It was the morning after the night before, or for Prime Minister David Cameron the morning after the nightmare before following Britain’s decision to vote to leave the European Union. Slumped with his head in hands at the desk of his office study, Dave continued to process the constant stream of bad news the referendum result had brought. He had warned them what would happen damn it, Dave told himself. Why didn’t they listen? In fact it was much worse than he dared to imagine. As soon as the result became clear, there was an immediate run on sterling. As soon as the markets opened, the FTSE 100 crashed through the floor wiping out billions.
He would pick up the phone to George to run through the ramifications of Brexit, but of course the Chancellor was fighting a desperate battle to shore up the currency. Theresa wasn’t an option either, Dave thought raising a languid glance up to the BBC News coverage of the riots spreading across the country. She would be dealing with all this. The television showed a split screen of the unfolding crisis, on one side plumes of smoke billowing into the sky from all corners of London and on the other side an emergency meeting of 27 leaders of the remaining members of the EU.
Angela was putting on a brave face, Dave mused. But it was far from convincing or reassuring for that matter.
Assuming the role as de facto leader of the EU, Angela spoke for the bloc surrounded by its member’s leaders either side of her and behind her. The EU was stronger not weaker without Britain, she insisted to the assembled media. It would be the first and last member to leave and Brussels was determined to learn what lessons needed to be learned to prevent a repetition. There would be no more referendums on EU membership allowed anywhere again.
The phone hadn’t rung all morning. No one wanted to speak to the Prime Minister of what had effectively become a rogue state. Obama was “too busy”, at least according to his secretary. Funnily enough, so were UN General Secretary Ban Ki Moon…and Angela Merkel…and Francois Hollande. Probably the only people willing to take his calls right now, Dave thought bitterly, were bloody Vladimir Putin and Abu Bakr al-Baghdadi, the leader of ISIS. Well, them and the head of the 1922 Committee.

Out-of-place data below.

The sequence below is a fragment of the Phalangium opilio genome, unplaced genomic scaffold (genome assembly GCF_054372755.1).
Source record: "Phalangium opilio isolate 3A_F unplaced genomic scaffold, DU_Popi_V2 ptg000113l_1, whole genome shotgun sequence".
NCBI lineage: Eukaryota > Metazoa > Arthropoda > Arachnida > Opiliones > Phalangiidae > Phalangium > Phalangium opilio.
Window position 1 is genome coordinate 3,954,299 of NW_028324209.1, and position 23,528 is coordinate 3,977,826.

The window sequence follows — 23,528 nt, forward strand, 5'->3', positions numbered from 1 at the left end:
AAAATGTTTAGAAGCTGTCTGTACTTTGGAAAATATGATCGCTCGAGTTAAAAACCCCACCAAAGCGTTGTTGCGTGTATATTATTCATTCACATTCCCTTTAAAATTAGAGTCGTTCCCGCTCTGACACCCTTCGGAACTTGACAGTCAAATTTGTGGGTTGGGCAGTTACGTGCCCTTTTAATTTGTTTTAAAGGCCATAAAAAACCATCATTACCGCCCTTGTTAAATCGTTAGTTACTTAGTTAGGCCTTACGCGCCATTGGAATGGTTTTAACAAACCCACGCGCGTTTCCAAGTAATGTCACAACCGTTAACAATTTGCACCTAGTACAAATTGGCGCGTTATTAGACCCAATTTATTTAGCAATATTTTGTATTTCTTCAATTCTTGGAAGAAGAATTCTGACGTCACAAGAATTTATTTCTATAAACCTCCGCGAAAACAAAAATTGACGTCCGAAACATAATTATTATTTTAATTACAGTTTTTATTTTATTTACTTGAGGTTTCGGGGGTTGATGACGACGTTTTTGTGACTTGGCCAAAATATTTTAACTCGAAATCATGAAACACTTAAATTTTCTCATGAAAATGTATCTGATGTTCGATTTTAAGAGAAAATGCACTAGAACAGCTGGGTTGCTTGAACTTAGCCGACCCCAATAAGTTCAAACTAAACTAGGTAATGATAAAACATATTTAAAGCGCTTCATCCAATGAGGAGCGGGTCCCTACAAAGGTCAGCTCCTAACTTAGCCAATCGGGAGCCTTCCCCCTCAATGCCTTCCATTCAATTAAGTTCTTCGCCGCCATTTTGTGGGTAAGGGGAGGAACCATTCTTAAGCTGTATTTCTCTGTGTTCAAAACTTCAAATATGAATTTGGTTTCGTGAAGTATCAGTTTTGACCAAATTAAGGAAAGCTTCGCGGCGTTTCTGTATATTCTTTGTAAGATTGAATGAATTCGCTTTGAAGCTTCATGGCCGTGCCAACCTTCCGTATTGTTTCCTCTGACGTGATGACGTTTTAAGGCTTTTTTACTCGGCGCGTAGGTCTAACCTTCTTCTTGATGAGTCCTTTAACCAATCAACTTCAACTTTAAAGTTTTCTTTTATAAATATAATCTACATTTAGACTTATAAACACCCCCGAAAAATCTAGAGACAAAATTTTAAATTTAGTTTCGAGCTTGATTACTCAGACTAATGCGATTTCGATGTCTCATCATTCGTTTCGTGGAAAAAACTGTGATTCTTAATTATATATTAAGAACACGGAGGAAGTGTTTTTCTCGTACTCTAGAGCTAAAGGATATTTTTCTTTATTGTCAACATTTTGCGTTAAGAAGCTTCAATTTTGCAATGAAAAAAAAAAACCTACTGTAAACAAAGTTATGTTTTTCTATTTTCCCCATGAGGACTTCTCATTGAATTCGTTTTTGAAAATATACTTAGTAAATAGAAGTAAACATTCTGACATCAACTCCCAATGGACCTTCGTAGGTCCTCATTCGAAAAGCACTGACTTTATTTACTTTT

Phillip Hammond, the Defence Secretary was already warning of “murmurings” that Britain’s place in NATO was “under threat”. To be fair, it was understandable. When the result was declared announcing Britain had voted to leave the EU there were almost instantaneous reports of mass desertions of military personnel. Barracks were being looted as the anti-Brexit riots spread across the UK. Submarines were said to have been surrendered by their confused crews to the Russians and Chinese. The authorities in Gibraltar were preparing to come under Spanish control. All contact had been lost with the Falklands.
If all that wasn’t bad enough, the dreaded words ‘BREAKING NEWS’ now appeared on screen. What now? He groaned wearily. This would be nothing good whatever it was. Puzzled, his brow furrowed at the sight of picture changing to live coverage of the outside of the European Commission in London where police were attempting to keep back a huge crowd of people waving the flag of the EU. A lump formed in Dave’s throat.
Standing in a flak jacket due to the riotous war zone London had become, the reporter explained how a crowd of men and women of all ages although predominantly young had spontaneously congregated around the European Commission offices to show their support for the UK’s continued EU membership. A young woman effused how racists and xenophobes couldn’t be allowed to steal young people’s future. Dave nodded in approval, but of course there was nothing he could do now. The people had voted how they voted. Perhaps some of the damage of this insane decision could be ameliorated in the Commons, but he wouldn’t be a part of such efforts.
Casting a gaze across his desk, he fixed his eyes on his resignation letter and he ran through the contents a final time. He supposed there was nothing left to do but sign it.